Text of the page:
Disability Discrimination Case
Higgins-Williams v. Sutter Med. Found., 237 Cal. App. 4th 78 (2015)
California employers should take notice of the conclusion drawn in the Higgins-Williams case–an employee's claimed inability to work under a supervisor because of the supervisor's causing the employee anxiety and stress during standard oversight of the employee's performance, does not entitle the employee to a viable claim for disability discrimination under the California Fair Employment and Housing Act (FEHA).
Michaelin Higgins-Williams worked as a clinical assistant in Sutter's Shared Services Department. Higgins-Williams reported to her treating physician that she was stressed because of interactions at work with human resources and her manager. Her physician diagnosed Higgins-Williams with “adjustment disorder with anxiety,” which her physician described as a disabling stress condition caused by her interactions with her manager and company Human Resources (HR) representatives.
Sutter granted her a stress-related leave of absence of slightly more than 30 days. But after she returned to work, she received her first negative performance evaluation. She also asserted experiencing additional conflicts with her manager, describing her manager as “curt and abrupt” to her during their interactions, gave her a disproportionate share of work, and, one day, yelled at her, causing her to suffer a panic attack and leave work, never to return.
Shortly thereafter, she submitted a disability accommodation request form in which she sought a transfer to a different department and an additional leave of absence. The company agreed to extend her leave several times, but it ultimately advised her that it would terminate her employment unless she provided information regarding (1) her anticipated return to work date, and (2) whether additional leave as an accommodation would effectuate her return to work. When she failed to supply this information, Sutter terminated her employment, and she filed suit.
In her lawsuit, Higgins-Williams alleged disability discrimination under FEHA, violation of the California Family Rights Act (CFRA), wrongful termination, and related claims. The Court of Appeal (Court) affirmed the lower court's ruling for the employer on summary judgment, holding that the employee did not qualify as “disabled” for purposes of her FEHA or wrongful termination claims because “an employee's inability to work under a particular supervisor because of anxiety and stress related to the supervisor's standard oversight of the employee's job performance does not constitute a mental disability under FEHA.”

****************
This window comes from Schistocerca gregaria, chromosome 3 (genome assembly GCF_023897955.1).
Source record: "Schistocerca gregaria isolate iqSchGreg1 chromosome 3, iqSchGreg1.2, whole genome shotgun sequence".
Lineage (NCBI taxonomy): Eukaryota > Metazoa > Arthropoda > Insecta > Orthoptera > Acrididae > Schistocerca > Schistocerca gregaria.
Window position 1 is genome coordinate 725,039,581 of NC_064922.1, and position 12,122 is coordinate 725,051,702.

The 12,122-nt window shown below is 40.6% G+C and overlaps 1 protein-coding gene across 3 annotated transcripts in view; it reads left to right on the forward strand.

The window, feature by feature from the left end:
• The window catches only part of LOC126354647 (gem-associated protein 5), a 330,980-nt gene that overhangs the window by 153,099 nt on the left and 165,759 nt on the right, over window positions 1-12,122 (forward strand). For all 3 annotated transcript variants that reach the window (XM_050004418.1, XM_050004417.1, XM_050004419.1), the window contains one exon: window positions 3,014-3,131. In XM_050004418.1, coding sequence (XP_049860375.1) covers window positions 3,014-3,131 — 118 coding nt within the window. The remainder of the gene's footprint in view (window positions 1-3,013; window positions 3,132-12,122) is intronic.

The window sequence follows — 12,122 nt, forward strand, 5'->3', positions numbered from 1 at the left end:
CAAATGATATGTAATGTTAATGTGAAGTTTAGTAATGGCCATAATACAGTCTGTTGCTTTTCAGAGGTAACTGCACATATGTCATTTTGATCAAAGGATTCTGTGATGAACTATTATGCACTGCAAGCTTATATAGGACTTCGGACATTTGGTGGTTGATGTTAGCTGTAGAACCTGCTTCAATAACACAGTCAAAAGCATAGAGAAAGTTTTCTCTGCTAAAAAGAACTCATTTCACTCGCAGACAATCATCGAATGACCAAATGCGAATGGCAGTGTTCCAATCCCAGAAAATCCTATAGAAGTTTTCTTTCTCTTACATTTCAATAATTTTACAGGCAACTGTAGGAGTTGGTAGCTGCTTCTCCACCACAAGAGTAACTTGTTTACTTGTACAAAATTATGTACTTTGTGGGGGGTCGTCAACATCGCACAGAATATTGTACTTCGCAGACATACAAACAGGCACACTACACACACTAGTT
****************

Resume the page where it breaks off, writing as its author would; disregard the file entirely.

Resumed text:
The Court noted that the outcome could be different if the supervisor was doing something other than “standard oversight of job performance,” but that there was no such evidence in the case. The Court further held that the employee's CFRA claim was properly dismissed because her testimony—that she did not think she could have returned to work but was willing to try—failed to raise a genuine issue of material fact as to whether the company unlawfully failed to reinstate her following her leave.
Key Takeaway from Higgins-Williams
While all complaints about supervisors' treatment of employees should be documented and investigated as a matter of sound business procedures, California employers are not required to grant an employee's request to transfer to a different supervisor as a disability accommodation, even if the employee submits medical documentation that working under a current supervisor causes him or her to be “stressed.”
Consulting an experienced Los Angeles employment lawyer is an effective way to get answers to your questions about disability discrimination and FEHA. To discuss a potential claim on your behalf, feel free to contact leading California employment lawyers at Kingsley & Kingsley. Call toll-free at (888) 500-8469 or click here to contact us via email.